I’d like to talk about it, truly, but there’s not that much of a movie there to talk about. It’s a slice of life piece set over the course of a single night in 1962 in a single town in California, specifically within the cruising car-crazy youth culture. A couple of high school buddies are supposed to leave for college in the morning. Steve (Ron Howard) can’t wait to shake the smalltown dust off his heels, gives his hot rod to one of his younger friends, and then spends most of the night trying to determine what’s going to happen to him and his one-year-younger high school sweetheart. Curt (Richard Dreyfuss) is having second thoughts about leaving the comfortable familiarity of youth behind, and vainly pursues a mysterious blonde until the break of dawn. A greaser named Milner (Paul Le Mat) is the champion drag racer of the scene, inadvertently picks up a young female passenger, Carol (Mackenzie Phillips) in his hot rod after unsuccessfully hitting on Carol’s older sister, and is sought out for a race by a cowboy named Falfa (Harrison Ford). (The cast of the movie is kind of ridiculously wall-to-wall future stars.)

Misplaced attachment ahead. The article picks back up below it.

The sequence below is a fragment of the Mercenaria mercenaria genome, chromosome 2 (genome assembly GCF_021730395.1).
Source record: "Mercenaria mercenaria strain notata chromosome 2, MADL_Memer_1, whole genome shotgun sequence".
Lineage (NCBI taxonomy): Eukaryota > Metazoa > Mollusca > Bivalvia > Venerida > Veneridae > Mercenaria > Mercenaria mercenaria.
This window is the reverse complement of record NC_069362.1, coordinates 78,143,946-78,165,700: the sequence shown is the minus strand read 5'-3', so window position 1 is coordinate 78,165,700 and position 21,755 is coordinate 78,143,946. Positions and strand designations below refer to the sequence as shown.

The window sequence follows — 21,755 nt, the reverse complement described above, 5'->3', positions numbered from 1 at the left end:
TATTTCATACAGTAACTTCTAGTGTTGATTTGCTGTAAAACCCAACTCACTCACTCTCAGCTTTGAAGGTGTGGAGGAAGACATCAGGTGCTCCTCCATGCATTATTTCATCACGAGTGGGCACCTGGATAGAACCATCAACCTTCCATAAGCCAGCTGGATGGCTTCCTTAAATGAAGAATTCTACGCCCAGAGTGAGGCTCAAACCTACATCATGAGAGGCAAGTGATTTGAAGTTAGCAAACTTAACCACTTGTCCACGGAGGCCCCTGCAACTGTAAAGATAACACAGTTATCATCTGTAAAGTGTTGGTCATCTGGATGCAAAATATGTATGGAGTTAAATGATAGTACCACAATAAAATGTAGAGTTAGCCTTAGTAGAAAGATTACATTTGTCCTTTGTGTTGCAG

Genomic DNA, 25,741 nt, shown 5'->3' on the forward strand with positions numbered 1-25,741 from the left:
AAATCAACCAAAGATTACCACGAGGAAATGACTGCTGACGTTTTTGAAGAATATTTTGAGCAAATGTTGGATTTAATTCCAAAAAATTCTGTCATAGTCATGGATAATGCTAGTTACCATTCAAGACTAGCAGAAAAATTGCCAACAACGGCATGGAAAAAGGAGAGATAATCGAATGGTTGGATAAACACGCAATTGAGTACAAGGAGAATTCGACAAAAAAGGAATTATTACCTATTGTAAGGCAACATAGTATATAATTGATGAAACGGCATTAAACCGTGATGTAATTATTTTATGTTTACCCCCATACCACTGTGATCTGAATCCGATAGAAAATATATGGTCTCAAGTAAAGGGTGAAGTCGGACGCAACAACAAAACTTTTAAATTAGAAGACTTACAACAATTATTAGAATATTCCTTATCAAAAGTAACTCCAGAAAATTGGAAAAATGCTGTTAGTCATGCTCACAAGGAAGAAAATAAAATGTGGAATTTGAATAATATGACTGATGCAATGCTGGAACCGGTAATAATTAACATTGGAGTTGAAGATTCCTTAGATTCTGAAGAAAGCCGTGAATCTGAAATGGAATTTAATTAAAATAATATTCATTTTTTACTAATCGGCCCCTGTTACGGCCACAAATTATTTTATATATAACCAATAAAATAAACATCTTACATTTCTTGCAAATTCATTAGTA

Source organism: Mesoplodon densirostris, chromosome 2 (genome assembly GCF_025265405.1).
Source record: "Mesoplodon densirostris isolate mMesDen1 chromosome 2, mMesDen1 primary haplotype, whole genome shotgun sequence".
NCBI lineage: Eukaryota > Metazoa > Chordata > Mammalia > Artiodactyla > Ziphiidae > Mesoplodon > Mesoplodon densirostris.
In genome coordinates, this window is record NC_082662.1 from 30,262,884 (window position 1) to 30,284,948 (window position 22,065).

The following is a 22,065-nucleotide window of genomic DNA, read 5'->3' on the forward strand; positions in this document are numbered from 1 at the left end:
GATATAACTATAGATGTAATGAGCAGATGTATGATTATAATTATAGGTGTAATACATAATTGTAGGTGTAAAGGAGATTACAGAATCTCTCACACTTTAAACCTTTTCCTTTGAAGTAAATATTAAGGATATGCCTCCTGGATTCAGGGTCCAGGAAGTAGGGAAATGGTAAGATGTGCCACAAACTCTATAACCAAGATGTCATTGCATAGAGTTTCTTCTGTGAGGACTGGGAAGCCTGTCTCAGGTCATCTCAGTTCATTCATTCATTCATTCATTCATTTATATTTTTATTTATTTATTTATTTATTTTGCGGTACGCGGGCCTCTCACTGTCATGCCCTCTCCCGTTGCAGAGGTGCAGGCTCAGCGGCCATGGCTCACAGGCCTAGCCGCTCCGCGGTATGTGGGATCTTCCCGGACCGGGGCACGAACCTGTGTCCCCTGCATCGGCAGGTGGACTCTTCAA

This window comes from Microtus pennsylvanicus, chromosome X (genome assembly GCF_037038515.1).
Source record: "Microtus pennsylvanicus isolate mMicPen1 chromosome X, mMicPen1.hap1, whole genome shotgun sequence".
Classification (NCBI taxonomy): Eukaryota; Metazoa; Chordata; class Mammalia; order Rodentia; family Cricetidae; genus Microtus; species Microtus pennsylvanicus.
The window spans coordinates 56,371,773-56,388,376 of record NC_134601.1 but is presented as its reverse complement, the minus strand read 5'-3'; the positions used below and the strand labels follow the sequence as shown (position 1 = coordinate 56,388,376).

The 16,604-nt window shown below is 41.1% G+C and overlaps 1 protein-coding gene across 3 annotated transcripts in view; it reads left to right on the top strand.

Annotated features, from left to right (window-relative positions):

Basically everybody drives up and down the streets of Modesto all night and listens to the radio. That’s about it, but that’s where the “musical” characterization enters into it, because the DJ-assisted soundtrack never lets up, and every song is not only a hit from the early 60’s, but a hit that managed to stand the test of time well into the 70’s. American Graffiti may legitimately be the first jukebox musical, except there’s no effort to incorporate the songs as part of the narrative delivery-mechanism rather than simply setting the scene, nor are there any characters singing the songs instead of hearing them in the background. But as pure nostalgia-driven pop-culture recycling, it’s utterly relentless. Fortunately, I also happen to enjoy golden oldies, but I can see reactions to this film swinging wildly depending on the presence or absence of a similar predisposition.